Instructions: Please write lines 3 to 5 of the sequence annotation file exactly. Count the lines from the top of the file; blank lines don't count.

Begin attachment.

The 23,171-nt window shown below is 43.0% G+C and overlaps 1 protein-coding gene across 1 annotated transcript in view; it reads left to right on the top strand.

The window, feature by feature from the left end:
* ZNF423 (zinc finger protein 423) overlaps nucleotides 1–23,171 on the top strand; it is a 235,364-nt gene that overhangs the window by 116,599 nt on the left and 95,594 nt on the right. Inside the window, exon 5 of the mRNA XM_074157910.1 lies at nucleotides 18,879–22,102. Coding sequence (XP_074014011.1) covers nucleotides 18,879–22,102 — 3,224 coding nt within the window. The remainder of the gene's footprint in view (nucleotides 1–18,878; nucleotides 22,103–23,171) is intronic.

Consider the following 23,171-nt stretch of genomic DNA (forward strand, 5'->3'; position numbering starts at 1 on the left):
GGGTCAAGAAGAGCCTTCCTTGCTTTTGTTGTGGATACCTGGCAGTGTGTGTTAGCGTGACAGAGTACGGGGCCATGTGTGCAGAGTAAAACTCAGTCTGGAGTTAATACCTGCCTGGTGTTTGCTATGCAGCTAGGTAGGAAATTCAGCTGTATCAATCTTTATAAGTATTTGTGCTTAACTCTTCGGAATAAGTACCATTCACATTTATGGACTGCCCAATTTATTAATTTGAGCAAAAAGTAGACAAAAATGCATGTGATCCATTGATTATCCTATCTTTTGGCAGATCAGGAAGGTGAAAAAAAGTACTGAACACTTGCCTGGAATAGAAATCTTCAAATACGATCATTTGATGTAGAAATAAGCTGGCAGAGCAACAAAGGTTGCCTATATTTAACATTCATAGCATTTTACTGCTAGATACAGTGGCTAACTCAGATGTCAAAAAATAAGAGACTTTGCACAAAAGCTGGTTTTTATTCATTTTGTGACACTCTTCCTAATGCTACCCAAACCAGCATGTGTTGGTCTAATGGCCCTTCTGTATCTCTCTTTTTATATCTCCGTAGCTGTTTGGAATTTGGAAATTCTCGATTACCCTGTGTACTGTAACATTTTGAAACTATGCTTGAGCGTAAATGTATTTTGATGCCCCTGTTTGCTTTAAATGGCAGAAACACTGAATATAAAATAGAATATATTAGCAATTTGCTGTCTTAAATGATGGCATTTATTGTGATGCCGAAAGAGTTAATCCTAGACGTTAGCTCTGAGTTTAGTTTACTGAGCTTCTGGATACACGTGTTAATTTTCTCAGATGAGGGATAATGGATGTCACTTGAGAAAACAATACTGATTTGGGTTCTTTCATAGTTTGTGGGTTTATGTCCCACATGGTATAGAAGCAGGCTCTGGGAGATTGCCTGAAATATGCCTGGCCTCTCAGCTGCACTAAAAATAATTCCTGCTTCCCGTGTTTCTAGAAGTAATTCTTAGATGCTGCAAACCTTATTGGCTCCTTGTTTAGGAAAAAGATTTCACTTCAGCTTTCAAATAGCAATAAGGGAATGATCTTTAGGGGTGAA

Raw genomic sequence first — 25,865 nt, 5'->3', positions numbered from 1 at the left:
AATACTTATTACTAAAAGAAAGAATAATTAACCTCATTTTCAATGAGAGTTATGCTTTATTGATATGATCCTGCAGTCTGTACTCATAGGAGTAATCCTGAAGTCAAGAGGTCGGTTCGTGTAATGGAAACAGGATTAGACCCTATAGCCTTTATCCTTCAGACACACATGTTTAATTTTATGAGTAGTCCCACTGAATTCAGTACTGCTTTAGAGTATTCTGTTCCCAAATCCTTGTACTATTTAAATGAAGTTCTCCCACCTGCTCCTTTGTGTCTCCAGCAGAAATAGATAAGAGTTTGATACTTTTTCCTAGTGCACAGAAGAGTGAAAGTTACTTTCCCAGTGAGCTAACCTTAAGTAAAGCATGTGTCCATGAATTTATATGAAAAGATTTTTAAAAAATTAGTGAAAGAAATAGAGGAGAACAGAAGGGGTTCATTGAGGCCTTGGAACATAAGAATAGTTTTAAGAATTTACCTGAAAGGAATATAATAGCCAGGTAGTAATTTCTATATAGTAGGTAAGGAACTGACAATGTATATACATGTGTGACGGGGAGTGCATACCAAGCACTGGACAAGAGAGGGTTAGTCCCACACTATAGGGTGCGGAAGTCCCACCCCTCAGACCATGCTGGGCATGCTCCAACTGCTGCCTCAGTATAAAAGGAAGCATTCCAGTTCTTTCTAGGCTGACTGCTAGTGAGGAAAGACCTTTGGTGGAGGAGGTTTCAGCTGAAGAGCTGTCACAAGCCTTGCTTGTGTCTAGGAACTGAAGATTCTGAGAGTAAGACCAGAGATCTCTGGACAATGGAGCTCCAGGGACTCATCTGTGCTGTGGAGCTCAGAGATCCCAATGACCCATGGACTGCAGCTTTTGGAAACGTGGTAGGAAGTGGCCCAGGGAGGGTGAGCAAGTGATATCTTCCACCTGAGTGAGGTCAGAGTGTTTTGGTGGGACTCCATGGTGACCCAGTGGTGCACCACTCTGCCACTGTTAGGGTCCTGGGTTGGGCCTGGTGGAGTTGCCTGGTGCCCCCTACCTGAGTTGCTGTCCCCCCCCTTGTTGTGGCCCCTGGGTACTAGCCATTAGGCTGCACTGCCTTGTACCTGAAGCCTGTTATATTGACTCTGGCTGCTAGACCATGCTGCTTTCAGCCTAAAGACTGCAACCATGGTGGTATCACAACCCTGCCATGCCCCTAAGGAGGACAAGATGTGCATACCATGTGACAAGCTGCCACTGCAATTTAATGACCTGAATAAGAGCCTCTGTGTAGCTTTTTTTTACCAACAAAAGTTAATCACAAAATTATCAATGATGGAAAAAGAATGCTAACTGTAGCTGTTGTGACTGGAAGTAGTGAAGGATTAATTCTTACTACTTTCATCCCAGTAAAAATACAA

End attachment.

* ZNF423 (zinc finger protein 423) overlaps nucleotides 1–23,171 on the top strand; it is a 235,364-nt gene that overhangs the window by 116,599 nt on the left and 95,594 nt on the right. Inside the window, exon 5 of the mRNA XM_074157910.1 lies at nucleotides 18,879–22,102. Coding sequence (XP_074014011.1) covers nucleotides 18,879–22,102 — 3,224 coding nt within the window. The remainder of the gene's footprint in view (nucleotides 1–18,878; nucleotides 22,103–23,171) is intronic.

Consider the following 23,171-nt stretch of genomic DNA (forward strand, 5'->3'; position numbering starts at 1 on the left):
GGGTCAAGAAGAGCCTTCCTTGCTTTTGTTGTGGATACCTGGCAGTGTGTGTTAGCGTGACAGAGTACGGGGCCATGTGTGCAGAGTAAAACTCAGTCTGGAGTTAATACCTGCCTGGTGTTTGCTATGCAGCTAGGTAGGAAATTCAGCTGTATCAATCTTTATAAGTATTTGTGCTTAACTCTTCGGAATAAGTACCATTCACATTTATGGACTGCCCAATTTATTAATTTGAGCAAAAAGTAGACAAAAATGCATGTGATCCATTGATTATCCTATCTTTTGGCAGATCAGGAAGGTGAAAAAAAGTACTGAACACTTGCCTGGAATAGAAATCTTCAAATACGATCATTTGATGTAGAAATAAGCTGGCAGAGCAACAAAGGTTGCCTATATTTAACATTCATAGCATTTTACTGCTAGATACAGTGGCTAACTCAGATGTCAAAAAATAAGAGACTTTGCACAAAAGCTGGTTTTTATTCATTTTGTGACACTCTTCCTAATGCTACCCAAACCAGCATGTGTTGGTCTAATGGCCCTTCTGTATCTCTCTTTTTATATCTCCGTAGCTGTTTGGAATTTGGAAATTCTCGATTACCCTGTGTACTGTAACATTTTGAAACTATGCTTGAGCGTAAATGTATTTTGATGCCCCTGTTTGCTTTAAATGGCAGAAACACTGAATATAAAATAGAATATATTAGCAATTTGCTGTCTTAAATGATGGCATTTATTGTGATGCCGAAAGAGTTAATCCTAGACGTTAGCTCTGAGTTTAGTTTACTGAGCTTCTGGATACACGTGTTAATTTTCTCAGATGAGGGATAATGGATGTCACTTGAGAAAACAATACTGATTTGGGTTCTTTCATAGTTTGTGGGTTTATGTCCCACATGGTATAGAAGCAGGCTCTGGGAGATTGCCTGAAATATGCCTGGCCTCTCAGCTGCACTAAAAATAATTCCTGCTTCCCGTGTTTCTAGAAGTAATTCTTAGATGCTGCAAACCTTATTGGCTCCTTGTTTAGGAAAAAGATTTCACTTCAGCTTTCAAATAGCAATAAGGGAATGATCTTTAGGGGTGAA